I agree with Stravinsky, although probably for my own reasons--it's because music, or anything else other than a mind, can't literally have emotionally content in it. Because of that, I disagree with this: "Music is so much more than a vehicle for transferring emotions from one place to another." Music can not somehow "transfer emotions" at all in my view. Rather, what it does is catalyze emotional responses in listeners, and that's what makes it important to listeners. Again, it's what aesthetic value is about--whether the sounds in question are catalyzing emotional responses that the listeners enjoy.

    This is one of those "if a tree falls in the forest" deals, but music really is nothing without a listener, whether they be listening with their eyes as they read a score or with their ears. The actual physical document does exist, but its motion through time as it is shaped by a human mind is what makes it music. So since I view it that way, I say the emotions are in there, because I define "there" differently. Of course, what "there" is depends on what a listener is focused on.
    How we as individuals respond Emotionaly to music
    On this thread, I hear a lot about emotion vs. intelligence in one way or another. I would like to discuss something that I feel has been neglected a…
  • Tombo Rombo said:
    This is one of those "if a tree falls in the forest" deals, but music really is nothing without a listener, whether they be listening with their eyes as they read a score or with their ears. The actual physical document does exist, but its motion through time as it is shaped by a human mind is what makes it music. So since I view it that way, I say the emotions are in there, because I define "there" differently. Of course, what "there" is depends on what a listener is focused on.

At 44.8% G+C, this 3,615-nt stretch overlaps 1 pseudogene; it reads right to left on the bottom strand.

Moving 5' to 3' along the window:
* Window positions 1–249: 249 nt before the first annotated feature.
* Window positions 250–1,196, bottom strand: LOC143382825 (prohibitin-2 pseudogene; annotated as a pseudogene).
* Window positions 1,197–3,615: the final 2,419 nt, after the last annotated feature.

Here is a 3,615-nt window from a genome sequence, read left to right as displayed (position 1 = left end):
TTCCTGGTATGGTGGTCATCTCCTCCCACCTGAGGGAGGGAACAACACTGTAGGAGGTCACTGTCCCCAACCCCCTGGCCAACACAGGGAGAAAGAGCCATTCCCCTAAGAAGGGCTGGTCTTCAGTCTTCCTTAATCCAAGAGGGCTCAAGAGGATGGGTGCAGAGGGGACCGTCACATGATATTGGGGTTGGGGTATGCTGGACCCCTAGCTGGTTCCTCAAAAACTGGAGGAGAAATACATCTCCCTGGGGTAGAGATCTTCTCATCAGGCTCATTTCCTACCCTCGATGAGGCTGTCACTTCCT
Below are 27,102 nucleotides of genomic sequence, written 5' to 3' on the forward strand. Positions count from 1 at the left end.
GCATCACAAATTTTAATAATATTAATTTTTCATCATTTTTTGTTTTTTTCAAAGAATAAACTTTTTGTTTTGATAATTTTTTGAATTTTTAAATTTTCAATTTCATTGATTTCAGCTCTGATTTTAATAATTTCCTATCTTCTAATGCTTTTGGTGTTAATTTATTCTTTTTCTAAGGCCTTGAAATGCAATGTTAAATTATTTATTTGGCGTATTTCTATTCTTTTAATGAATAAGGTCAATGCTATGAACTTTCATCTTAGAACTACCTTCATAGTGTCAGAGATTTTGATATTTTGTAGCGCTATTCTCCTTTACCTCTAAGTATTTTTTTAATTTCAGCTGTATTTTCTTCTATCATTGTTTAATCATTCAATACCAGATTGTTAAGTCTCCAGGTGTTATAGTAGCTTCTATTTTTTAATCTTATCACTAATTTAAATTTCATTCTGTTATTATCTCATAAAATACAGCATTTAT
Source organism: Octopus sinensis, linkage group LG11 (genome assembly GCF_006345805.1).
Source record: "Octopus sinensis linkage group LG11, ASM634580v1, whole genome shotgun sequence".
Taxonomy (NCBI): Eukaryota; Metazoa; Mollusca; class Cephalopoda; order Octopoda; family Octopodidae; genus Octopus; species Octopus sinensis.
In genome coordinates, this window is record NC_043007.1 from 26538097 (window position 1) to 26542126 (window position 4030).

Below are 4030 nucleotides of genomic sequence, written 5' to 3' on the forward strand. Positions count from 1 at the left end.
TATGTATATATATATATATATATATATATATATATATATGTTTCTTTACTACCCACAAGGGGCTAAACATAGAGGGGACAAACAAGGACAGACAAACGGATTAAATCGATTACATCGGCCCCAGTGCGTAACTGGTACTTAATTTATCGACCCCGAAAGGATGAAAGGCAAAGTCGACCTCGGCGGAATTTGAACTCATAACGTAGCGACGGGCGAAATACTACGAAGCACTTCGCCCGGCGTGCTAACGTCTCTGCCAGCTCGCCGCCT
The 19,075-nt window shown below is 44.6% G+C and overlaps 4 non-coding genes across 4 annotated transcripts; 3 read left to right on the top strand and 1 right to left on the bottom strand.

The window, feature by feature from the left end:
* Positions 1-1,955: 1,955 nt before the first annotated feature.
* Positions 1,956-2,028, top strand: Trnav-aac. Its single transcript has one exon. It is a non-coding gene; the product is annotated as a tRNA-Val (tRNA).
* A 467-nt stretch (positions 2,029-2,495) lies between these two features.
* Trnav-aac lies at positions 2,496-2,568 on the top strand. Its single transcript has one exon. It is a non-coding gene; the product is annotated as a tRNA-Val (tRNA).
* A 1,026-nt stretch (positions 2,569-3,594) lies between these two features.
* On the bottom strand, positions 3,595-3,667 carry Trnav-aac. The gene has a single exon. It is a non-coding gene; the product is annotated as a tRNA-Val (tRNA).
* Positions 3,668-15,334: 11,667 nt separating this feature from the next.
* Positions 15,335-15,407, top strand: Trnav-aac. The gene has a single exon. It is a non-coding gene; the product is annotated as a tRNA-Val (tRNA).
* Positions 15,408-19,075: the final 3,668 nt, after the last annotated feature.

Well, although I do not believe that emotions can be transferred period. They're in individuals' heads and can't come out of there as emotions. ;-)
    How we as individuals respond Emotionaly to music
    On this thread, I hear a lot about emotion vs. intelligence in one way or another. I would like to discuss something that I feel has been neglected a…


  • Streaker Ofinsky said:
    .
    Well, although I do not believe that emotions can be transferred period. They're in individuals' heads and can't come out of there as emotions. ;-)

    You got me there, the emotions I feel while listening will not be transferred to the next person who listens. Unless I write a paper about it and they read my paper before listening I guess.

    On a somewhat related note, I have noticed that I listen differently when playing music for friends because I try to imagine how they hear it. I guess the emotion there would be anxiety. I have often decided I don't really like a piece after "seeing it through another's eyes."
    How we as individuals respond Emotionaly to music
    On this thread, I hear a lot about emotion vs. intelligence in one way or another. I would like to discuss something that I feel has been neglected a…
  • On a somewhat related note, I have noticed that I listen differently when playing music for friends because I try to imagine how they hear it. I guess the emotion there would be anxiety. I have often decided I don't really like a piece after "seeing it through another's eyes."


    I know what you mean there. I cannot for the life of me hear music with other peoples' ears. I've given up trying.

    It's not that music doesn't move me. I wouldn't have devoted my life to it if I didn't deeply love ( an emotion?) it.

    But... Mendelssohn and Stravinsky are both right. On the one hand how can I put a name to that particular emotion I experience when listening to the Arietta from Beethoven's C minor Op 111 sonata- for example . ( And of course the emotion will change from passage to passage) I am left at the ending with the feeling of having been in the presence of something profound.